George Walker Bush (born July 6, 1946) is the 43rd and current President of the United States, inaugurated on January 20, 2001. ... This article is about the baked snack. ... Jimmie Foxx on the cover of Time in 1929 James Emory Foxx (October 22, 1907 – July 21, 1967) was an American first baseman in Major League Baseball who was, up until Mark McGwires glory days in the late 1990s, the most prolific right-handed power hitter to ever play... MLB and Major Leagues redirect here. ... Thomas Lanier Williams III (March 26, 1911 – February 25, 1983), better known by the pseudonym Tennessee Williams, was a major American playwright and one of the prominent playwrights of the twentieth century. ... Mama Cass Elliot (September 19, 1941 - July 29, 1974), born Ellen Naomi Cohen, was a noted American singer who performed with The Mamas & the Papas. ... For the thrash metal band, see Coroner (band). ...

References

  1. ^ Red Cross press release on the move from abdominal thrusts only to an integrated protocol
  2. ^ Guildner MD, Charles (September 1976). Abstract of Article on the Heimlich Maneuver. Retrieved on 2007-06-05.
  3. ^ Article on chest compressions versus abdominal thrusts (Apr 2000). Retrieved on 2006-06-05.
  4. ^ Patrick Institute. Retrieved on 2007-06-05.
  5. ^ Cite error 8; No text given.
  6. ^ Broomfield, James (1st January 2007). Heimlich maneuver on self. Discovery Channel. Retrieved on 2007-06-15.
  7. ^ Heimlich Institute on rescuing drowning victims. Retrieved on 2007-06-05.
  8. ^ Heimlich Institute on rescuing asthma victims. Retrieved on 2007-06-05.
  9. ^ Heimlich, Peter M. 'Outmaneuvered - How We Busted the Heimlich Medical Frauds'. Retrieved on 2007-06-22.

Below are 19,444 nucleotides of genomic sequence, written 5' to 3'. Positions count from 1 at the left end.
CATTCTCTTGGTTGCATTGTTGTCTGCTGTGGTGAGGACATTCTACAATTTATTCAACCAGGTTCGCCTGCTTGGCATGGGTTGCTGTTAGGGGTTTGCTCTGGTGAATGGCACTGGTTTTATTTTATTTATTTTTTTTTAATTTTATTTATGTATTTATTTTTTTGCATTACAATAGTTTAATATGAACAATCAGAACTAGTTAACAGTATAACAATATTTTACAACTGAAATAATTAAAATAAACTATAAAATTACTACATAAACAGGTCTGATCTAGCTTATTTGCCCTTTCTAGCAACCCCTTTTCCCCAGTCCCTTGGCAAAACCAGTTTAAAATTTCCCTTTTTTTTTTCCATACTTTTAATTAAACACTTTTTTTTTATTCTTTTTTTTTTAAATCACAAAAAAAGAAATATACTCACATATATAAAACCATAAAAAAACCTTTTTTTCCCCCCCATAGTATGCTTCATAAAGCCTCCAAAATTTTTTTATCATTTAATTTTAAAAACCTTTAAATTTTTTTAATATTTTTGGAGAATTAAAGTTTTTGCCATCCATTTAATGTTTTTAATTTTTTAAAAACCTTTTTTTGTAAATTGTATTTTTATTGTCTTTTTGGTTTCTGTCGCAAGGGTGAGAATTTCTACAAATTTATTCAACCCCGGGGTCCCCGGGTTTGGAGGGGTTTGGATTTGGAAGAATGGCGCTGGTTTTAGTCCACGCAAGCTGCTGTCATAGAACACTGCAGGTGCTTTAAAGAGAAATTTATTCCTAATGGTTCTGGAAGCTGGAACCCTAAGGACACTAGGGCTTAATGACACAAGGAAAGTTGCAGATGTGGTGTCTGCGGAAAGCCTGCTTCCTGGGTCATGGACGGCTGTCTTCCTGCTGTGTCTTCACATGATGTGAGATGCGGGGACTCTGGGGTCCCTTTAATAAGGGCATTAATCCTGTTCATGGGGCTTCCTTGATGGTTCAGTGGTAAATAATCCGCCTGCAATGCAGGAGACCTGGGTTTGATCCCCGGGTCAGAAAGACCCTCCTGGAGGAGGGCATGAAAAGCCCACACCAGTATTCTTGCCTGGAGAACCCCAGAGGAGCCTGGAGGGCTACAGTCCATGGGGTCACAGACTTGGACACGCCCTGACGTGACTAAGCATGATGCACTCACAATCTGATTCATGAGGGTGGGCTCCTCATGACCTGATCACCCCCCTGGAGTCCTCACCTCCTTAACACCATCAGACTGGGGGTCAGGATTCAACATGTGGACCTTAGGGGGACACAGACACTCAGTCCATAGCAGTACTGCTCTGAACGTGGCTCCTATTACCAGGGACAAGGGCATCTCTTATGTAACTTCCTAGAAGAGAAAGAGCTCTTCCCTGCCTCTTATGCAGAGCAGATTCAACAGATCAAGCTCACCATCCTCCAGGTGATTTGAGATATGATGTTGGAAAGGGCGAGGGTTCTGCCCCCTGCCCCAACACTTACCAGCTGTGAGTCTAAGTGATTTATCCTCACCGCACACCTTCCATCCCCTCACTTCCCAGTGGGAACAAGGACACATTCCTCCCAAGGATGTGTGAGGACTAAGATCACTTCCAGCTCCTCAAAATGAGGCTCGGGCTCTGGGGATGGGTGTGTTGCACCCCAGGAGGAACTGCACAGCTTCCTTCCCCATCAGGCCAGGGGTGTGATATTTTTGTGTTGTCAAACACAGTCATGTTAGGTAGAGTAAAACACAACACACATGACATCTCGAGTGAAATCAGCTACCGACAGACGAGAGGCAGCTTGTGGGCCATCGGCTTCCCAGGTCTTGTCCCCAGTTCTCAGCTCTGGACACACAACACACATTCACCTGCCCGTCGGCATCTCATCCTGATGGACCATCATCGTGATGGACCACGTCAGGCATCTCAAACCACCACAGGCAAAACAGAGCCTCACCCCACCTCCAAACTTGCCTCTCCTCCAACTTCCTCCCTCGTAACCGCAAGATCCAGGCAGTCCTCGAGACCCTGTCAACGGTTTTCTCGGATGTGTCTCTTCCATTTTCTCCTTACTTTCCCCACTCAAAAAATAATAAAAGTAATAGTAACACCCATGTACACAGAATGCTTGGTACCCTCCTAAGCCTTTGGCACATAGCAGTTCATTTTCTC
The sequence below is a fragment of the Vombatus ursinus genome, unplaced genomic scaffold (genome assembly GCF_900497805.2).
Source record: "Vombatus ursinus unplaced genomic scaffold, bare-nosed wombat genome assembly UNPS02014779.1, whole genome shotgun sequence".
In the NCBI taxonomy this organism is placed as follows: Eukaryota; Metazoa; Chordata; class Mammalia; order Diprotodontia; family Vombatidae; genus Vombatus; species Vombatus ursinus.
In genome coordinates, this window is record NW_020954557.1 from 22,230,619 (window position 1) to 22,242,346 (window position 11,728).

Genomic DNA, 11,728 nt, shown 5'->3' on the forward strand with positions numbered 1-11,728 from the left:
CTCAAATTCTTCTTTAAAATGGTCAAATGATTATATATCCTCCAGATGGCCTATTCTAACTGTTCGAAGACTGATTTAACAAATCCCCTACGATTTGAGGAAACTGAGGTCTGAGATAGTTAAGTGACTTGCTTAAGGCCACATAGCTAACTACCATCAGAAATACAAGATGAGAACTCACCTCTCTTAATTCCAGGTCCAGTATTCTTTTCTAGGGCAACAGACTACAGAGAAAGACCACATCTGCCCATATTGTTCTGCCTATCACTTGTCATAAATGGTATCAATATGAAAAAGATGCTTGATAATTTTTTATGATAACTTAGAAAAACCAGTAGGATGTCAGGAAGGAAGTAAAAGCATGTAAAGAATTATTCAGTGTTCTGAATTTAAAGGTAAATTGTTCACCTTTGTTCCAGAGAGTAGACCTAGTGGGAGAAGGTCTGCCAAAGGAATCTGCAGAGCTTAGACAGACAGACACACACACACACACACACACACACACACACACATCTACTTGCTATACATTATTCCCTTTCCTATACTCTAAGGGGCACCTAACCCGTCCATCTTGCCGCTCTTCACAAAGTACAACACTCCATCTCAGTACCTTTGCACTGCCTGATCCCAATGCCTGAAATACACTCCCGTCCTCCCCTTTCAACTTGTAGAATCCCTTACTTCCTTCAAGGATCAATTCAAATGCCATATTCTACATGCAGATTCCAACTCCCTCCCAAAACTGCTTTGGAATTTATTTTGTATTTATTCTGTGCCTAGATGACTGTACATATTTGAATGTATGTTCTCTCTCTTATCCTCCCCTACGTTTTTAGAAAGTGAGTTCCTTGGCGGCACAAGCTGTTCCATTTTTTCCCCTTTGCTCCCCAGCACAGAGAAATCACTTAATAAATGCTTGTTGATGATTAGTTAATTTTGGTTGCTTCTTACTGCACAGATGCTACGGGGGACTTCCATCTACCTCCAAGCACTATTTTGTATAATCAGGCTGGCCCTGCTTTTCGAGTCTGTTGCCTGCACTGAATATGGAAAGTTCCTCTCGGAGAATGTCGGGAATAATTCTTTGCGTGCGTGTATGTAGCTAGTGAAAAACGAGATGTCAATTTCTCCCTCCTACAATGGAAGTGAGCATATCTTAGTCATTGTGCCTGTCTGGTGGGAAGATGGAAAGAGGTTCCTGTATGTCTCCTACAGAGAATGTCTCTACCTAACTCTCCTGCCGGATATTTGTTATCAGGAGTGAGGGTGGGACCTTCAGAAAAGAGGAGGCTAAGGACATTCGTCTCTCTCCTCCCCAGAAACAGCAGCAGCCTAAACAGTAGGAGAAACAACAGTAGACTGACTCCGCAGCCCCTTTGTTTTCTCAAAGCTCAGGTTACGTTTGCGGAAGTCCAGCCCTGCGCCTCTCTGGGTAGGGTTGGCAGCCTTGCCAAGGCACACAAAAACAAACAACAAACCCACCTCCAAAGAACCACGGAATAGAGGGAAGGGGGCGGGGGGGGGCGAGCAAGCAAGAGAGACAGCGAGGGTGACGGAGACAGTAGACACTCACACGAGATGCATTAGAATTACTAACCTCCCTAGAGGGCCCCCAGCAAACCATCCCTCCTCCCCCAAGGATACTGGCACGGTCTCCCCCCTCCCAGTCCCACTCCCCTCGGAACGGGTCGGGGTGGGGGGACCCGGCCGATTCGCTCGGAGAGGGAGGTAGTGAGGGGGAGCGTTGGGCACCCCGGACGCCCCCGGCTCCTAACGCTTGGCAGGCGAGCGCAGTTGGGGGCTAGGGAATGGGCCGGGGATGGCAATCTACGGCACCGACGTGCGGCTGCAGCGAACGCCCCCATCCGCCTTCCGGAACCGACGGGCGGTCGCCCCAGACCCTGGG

10. ^ "Bush makes light of pretzel scare", BBC News, 14th Jan 2002. Retrieved on 2007-06-15. 
  11. ^ Jimmie Foxx Obituary. Retrieved on 2007-06-15.
  12. ^ Biography of Tennessee Williams. IMDB. Retrieved on 2007-06-15.
  13. ^ Urband Legend of Mama Cass choking. Snopes Urban Legend Reference. Retrieved on 2007-06-15.

Year 2007 (MMVII) is the current year, a common year starting on Monday of the Gregorian calendar and the AD/CE era in the 21st Century. ... is the 156th day of the year (157th in leap years) in the Gregorian calendar. ... Year 2006 (MMVI) was a common year starting on Sunday of the Gregorian calendar. ... is the 156th day of the year (157th in leap years) in the Gregorian calendar. ... Year 2007 (MMVII) is the current year, a common year starting on Monday of the Gregorian calendar and the AD/CE era in the 21st Century. ... is the 156th day of the year (157th in leap years) in the Gregorian calendar. ... Year 2007 (MMVII) is the current year, a common year starting on Monday of the Gregorian calendar and the AD/CE era in the 21st Century. ... is the 166th day of the year (167th in leap years) in the Gregorian calendar. ... Year 2007 (MMVII) is the current year, a common year starting on Monday of the Gregorian calendar and the AD/CE era in the 21st Century. ... is the 156th day of the year (157th in leap years) in the Gregorian calendar. ... Year 2007 (MMVII) is the current year, a common year starting on Monday of the Gregorian calendar and the AD/CE era in the 21st Century. ... is the 156th day of the year (157th in leap years) in the Gregorian calendar. ... Year 2007 (MMVII) is the current year, a common year starting on Monday of the Gregorian calendar and the AD/CE era in the 21st Century. ... is the 173rd day of the year (174th in leap years) in the Gregorian calendar. ... Year 2007 (MMVII) is the current year, a common year starting on Monday of the Gregorian calendar and the AD/CE era in the 21st Century. ... is the 166th day of the year (167th in leap years) in the Gregorian calendar. ... Year 2007 (MMVII) is the current year, a common year starting on Monday of the Gregorian calendar and the AD/CE era in the 21st Century. ... is the 166th day of the year (167th in leap years) in the Gregorian calendar. ... Year 2007 (MMVII) is the current year, a common year starting on Monday of the Gregorian calendar and the AD/CE era in the 21st Century. ... is the 166th day of the year (167th in leap years) in the Gregorian calendar. ... Year 2007 (MMVII) is the current year, a common year starting on Monday of the Gregorian calendar and the AD/CE era in the 21st Century. ... is the 166th day of the year (167th in leap years) in the Gregorian calendar. ...

External links

Wikibooks
Wikibooks First Aid has a page on the topic of
Abdominal thrusts